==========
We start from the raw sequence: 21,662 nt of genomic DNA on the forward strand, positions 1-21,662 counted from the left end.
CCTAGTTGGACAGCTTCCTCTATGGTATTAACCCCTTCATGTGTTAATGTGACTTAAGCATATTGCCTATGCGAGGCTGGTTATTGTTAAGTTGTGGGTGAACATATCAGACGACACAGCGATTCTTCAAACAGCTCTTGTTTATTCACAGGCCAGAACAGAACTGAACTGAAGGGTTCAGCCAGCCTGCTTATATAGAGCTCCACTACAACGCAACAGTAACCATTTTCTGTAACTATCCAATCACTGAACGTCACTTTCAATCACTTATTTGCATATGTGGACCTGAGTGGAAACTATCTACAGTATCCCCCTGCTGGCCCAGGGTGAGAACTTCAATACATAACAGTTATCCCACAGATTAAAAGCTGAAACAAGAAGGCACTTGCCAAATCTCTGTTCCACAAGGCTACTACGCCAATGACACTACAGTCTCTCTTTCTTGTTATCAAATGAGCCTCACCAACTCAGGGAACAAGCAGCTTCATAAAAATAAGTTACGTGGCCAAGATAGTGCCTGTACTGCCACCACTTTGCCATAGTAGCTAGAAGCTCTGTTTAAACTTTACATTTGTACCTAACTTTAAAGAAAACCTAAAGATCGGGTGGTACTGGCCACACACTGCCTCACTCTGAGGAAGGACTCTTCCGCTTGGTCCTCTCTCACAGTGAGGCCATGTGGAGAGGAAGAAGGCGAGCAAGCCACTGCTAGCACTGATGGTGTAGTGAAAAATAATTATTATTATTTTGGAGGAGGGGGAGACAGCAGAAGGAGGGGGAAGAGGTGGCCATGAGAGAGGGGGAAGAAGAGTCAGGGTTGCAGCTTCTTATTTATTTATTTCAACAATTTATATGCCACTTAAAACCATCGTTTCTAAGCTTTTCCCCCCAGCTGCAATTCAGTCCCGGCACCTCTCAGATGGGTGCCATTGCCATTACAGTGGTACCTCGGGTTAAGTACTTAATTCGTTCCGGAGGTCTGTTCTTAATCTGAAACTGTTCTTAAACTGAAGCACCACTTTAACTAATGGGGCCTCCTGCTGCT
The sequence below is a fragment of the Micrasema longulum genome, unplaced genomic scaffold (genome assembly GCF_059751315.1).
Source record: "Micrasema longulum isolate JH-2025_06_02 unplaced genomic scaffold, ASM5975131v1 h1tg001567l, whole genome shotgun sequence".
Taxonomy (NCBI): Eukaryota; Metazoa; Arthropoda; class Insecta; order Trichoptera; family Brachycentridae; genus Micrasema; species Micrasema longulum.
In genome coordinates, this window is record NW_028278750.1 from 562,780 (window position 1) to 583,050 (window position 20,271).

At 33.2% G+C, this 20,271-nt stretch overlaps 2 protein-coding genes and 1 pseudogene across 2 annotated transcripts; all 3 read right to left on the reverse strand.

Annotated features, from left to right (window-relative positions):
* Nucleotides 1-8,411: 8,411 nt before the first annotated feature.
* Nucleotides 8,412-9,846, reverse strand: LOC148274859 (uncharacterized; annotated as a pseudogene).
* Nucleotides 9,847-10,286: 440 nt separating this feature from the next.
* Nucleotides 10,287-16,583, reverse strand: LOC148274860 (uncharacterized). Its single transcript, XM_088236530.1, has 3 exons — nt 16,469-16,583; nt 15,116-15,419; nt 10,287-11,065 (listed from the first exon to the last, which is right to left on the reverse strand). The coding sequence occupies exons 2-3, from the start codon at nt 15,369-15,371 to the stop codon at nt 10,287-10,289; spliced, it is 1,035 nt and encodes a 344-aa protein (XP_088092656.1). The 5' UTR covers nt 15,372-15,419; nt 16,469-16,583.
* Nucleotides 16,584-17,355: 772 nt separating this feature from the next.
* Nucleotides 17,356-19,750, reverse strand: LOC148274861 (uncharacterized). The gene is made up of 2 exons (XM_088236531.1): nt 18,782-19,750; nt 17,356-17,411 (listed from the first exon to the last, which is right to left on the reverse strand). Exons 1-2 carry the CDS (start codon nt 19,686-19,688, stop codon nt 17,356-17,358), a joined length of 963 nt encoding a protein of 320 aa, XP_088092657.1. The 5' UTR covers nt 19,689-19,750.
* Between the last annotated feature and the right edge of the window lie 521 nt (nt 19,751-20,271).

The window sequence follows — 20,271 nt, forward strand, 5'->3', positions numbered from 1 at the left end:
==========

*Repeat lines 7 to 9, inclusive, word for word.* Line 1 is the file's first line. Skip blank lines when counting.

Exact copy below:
At 33.2% G+C, this 20,271-nt stretch overlaps 2 protein-coding genes and 1 pseudogene across 2 annotated transcripts; all 3 read right to left on the reverse strand.

Annotated features, from left to right (window-relative positions):
* Nucleotides 1-8,411: 8,411 nt before the first annotated feature.